Why and How to Use Earthquake Straps
Earthquake straps are a must-have if you live anywhere prone to geological activity. They’ll hold heavy items of furniture in place during an earthquake to reduce the risk of damage and injury, and are especially recommended for bookcases, which can deal considerable damage if they topple. Consider the straps for appliances like fridges and water heaters, too. Plumbers in San Francisco and other earthquake-prone areas should be familiar with installing earthquake straps on water heaters. Some insurance companies actually offer a discount if you install earthquake straps and similar safety measures, so be sure to check your homeowner’s insurance policy.
Buy the right straps and equipment
Hardware and home supply stores typically sell earthquake straps, which can be made from plastic or metal, or can order them if you need them. Make sure to check their weight rating and confirm they are safe for their intended use, as not all strap products are suitable. In terms of equipment, you’ll need anchors and a drill with appropriate bits if you plan to install the straps yourself. If you prefer to leave the job to a pro, carpenters in earthquake prone areas are familiar with installing earthquake straps.
Anchor to a stud
First unload the appliance or furniture piece, as necessary, and pull it from the wall to locate the studs. Use a stud-finding tool or rely on the trick of tapping the wall and listening for the heavier sound indicative of a stud rather than insulation. It’s important to anchor to a stud, because otherwise the strap may pull out during an earthquake. Depending on the design of your product, you may need to attach it to the wall first or to the furniture first, so check the directions carefully. If you’re working in masonry, concrete, or drywall, use an anchor into the stud; if you don’t, the screw could pull out during an earthquake, sending the furniture toppling.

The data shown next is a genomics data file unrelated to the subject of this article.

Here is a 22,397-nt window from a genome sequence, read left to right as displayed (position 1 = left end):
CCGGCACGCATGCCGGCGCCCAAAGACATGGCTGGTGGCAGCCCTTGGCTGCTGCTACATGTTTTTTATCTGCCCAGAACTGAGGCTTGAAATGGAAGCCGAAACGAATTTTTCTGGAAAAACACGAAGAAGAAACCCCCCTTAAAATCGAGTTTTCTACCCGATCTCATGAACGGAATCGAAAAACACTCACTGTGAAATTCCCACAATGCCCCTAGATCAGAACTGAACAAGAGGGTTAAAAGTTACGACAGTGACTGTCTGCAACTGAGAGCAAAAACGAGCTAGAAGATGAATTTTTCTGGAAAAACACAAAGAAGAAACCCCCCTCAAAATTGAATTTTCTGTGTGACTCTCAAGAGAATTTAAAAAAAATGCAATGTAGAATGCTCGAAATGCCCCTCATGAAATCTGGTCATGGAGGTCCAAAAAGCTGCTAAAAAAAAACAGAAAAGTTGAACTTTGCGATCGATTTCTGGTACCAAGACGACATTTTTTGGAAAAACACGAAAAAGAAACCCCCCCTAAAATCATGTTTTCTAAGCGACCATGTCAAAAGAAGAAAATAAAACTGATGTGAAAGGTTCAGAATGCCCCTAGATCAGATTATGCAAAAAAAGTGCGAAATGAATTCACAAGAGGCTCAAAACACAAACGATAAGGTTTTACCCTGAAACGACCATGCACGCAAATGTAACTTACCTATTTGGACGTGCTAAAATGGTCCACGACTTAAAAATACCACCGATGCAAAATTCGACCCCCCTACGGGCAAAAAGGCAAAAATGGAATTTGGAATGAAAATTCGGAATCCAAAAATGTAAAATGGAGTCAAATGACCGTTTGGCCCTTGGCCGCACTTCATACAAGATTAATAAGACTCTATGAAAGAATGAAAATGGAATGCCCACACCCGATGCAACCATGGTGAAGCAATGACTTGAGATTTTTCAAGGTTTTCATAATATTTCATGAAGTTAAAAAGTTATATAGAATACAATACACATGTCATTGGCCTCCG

Prepare the item
Prepare the item you’re anchoring by drilling holes into the site where you’ll be inserting the hardware, if directed to do so. Make sure to choose a point where the furniture is solid, rather than a weak point like a joint that could fracture when you drill or under the strain of an earthquake. Follow the installation directions for the strap carefully, taking care to apply the screws or fixative glue exactly as directed to avoid an unsafe installation.
Level and test
As you anchor the furniture to the wall, make sure it’s level and even. If it’s not, it could unbalance in an earthquake and cause problems. When you’re satisfied that it’s in the right place, you can complete the installation and test it by pulling on it with an assistant. The furniture shouldn’t move, indicating that it is firmly anchored into a stud in the wall and won’t go anywhere under the stress of mild to medium shaking. Then you can load it back up with books, china, or whatever else it might hold.
Be extra safe
For additional safety, consider installing barrier straps or strips at the front of the furniture if it’s open or has doors that might easily swing out. These prevent items from tipping out in the event of an earthquake; for something like a bookcase, this can avoid injuries and a huge mess if the bookcase stays in place but all the books go flying. The straps also prevent earthquake damage to prized possessions like china and antique knickknacks that might otherwise topple out. Adhesive gels and tapes are available for specialty items like sculptures, as well.
s.e. smith writes for Networx.com.
Updated June 19, 2018.
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